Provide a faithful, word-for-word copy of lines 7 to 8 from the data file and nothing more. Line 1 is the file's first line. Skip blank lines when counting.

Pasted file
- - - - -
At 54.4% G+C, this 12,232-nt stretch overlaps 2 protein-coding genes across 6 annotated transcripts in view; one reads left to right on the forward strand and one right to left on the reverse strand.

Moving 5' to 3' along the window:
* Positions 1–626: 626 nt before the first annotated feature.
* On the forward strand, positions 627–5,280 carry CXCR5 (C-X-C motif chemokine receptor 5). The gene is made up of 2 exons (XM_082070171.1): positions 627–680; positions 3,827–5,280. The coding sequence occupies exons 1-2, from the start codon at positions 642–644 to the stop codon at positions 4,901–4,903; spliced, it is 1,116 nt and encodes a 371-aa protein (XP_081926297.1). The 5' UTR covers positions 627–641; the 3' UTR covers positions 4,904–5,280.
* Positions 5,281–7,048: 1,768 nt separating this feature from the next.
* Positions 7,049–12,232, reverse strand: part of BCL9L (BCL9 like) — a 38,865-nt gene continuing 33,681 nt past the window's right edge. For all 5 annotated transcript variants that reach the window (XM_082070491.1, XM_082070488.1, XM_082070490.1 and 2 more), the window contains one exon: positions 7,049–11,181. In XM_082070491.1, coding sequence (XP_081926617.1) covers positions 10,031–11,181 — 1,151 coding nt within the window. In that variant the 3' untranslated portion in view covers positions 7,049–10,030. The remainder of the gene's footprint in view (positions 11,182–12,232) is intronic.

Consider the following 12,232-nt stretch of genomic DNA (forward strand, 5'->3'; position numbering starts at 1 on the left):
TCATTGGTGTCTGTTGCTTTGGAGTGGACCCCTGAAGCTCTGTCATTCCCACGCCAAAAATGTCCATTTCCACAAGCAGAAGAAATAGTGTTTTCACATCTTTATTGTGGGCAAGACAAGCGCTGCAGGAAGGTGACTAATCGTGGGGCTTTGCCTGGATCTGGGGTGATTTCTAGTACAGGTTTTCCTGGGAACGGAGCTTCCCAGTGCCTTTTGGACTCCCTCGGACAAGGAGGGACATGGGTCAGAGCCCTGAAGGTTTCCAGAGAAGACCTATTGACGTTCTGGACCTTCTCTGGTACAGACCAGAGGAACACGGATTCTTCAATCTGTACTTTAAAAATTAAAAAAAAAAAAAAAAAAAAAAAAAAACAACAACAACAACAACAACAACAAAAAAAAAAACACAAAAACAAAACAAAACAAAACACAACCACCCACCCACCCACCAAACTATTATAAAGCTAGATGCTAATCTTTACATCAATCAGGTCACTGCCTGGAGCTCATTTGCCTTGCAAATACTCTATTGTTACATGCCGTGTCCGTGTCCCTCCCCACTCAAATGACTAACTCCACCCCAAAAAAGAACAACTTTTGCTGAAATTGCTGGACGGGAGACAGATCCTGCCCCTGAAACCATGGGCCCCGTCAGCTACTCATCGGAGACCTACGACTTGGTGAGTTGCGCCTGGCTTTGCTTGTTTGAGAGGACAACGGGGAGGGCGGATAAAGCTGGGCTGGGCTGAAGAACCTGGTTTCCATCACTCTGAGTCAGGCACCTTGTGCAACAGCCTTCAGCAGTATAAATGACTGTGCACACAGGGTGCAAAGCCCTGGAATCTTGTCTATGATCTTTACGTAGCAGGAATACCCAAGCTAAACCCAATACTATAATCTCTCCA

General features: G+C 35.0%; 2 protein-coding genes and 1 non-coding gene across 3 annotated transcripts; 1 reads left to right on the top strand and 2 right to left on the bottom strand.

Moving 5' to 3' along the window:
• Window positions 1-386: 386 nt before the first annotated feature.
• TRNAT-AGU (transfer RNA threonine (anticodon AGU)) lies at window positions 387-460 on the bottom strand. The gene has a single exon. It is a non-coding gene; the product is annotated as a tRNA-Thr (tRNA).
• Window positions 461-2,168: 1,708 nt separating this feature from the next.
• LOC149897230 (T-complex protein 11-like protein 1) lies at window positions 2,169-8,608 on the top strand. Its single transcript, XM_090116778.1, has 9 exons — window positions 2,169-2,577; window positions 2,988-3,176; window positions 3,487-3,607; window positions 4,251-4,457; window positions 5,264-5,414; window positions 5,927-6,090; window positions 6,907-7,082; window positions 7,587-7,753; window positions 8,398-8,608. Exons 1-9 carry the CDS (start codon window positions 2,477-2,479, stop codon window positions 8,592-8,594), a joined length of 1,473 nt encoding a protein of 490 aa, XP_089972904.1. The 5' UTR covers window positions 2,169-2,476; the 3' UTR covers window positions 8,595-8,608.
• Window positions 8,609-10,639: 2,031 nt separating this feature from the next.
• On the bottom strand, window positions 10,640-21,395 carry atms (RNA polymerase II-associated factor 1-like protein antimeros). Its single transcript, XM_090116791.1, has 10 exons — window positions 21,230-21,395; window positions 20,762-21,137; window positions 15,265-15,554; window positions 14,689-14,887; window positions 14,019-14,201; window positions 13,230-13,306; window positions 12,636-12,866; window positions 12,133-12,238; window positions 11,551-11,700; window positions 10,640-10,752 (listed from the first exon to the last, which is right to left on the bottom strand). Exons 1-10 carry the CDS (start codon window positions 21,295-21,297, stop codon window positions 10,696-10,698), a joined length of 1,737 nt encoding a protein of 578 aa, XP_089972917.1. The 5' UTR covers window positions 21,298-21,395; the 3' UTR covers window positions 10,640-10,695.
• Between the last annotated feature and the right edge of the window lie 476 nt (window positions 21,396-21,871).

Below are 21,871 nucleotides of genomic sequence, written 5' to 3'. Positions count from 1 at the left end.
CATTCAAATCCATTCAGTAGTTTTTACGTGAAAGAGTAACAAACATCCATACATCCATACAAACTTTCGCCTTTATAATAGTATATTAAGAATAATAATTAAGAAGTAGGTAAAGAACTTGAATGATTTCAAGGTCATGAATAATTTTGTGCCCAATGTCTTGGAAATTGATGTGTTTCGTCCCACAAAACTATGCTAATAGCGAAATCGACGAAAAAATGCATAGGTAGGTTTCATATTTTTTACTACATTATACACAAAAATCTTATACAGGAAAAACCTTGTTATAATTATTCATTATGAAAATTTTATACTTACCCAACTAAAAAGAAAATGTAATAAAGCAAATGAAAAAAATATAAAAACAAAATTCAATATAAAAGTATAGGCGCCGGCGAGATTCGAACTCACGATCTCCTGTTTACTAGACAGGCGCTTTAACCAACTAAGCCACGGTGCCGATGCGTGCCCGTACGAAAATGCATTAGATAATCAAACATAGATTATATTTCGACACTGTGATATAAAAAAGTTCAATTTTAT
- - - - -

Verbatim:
Consider the following 12,232-nt stretch of genomic DNA (forward strand, 5'->3'; position numbering starts at 1 on the left):
TCATTGGTGTCTGTTGCTTTGGAGTGGACCCCTGAAGCTCTGTCATTCCCACGCCAAAAATGTCCATTTCCACAAGCAGAAGAAATAGTGTTTTCACATCTTTATTGTGGGCAAGACAAGCGCTGCAGGAAGGTGACTAATCGTGGGGCTTTGCCTGGATCTGGGGTGATTTCTAGTACAGGTTTTCCTGGGAACGGAGCTTCCCAGTGCCTTTTGGACTCCCTCGGACAAGGAGGGACATGGGTCAGAGCCCTGAAGGTTTCCAGAGAAGACCTATTGACGTTCTGGACCTTCTCTGGTACAGACCAGAGGAACACGGATTCTTCAATCTGTACTTTAAAAATTAAAAAAAAAAAAAAAAAAAAAAAAAAACAACAACAACAACAACAACAACAAAAAAAAAAACACAAAAACAAAACAAAACAAAACACAACCACCCACCCACCCACCAAACTATTATAAAGCTAGATGCTAATCTTTACATCAATCAGGTCACTGCCTGGAGCTCATTTGCCTTGCAAATACTCTATTGTTACATGCCGTGTCCGTGTCCCTCCCCACTCAAATGACTAACTCCACCCCAAAAAAGAACAACTTTTGCTGAAATTGCTGGACGGGAGACAGATCCTGCCCCTGAAACCATGGGCCCCGTCAGCTACTCATCGGAGACCTACGACTTGGTGAGTTGCGCCTGGCTTTGCTTGTTTGAGAGGACAACGGGGAGGGCGGATAAAGCTGGGCTGGGCTGAAGAACCTGGTTTCCATCACTCTGAGTCAGGCACCTTGTGCAACAGCCTTCAGCAGTATAAATGACTGTGCACACAGGGTGCAAAGCCCTGGAATCTTGTCTATGATCTTTACGTAGCAGGAATACCCAAGCTAAACCCAATACTATAATCTCTCCA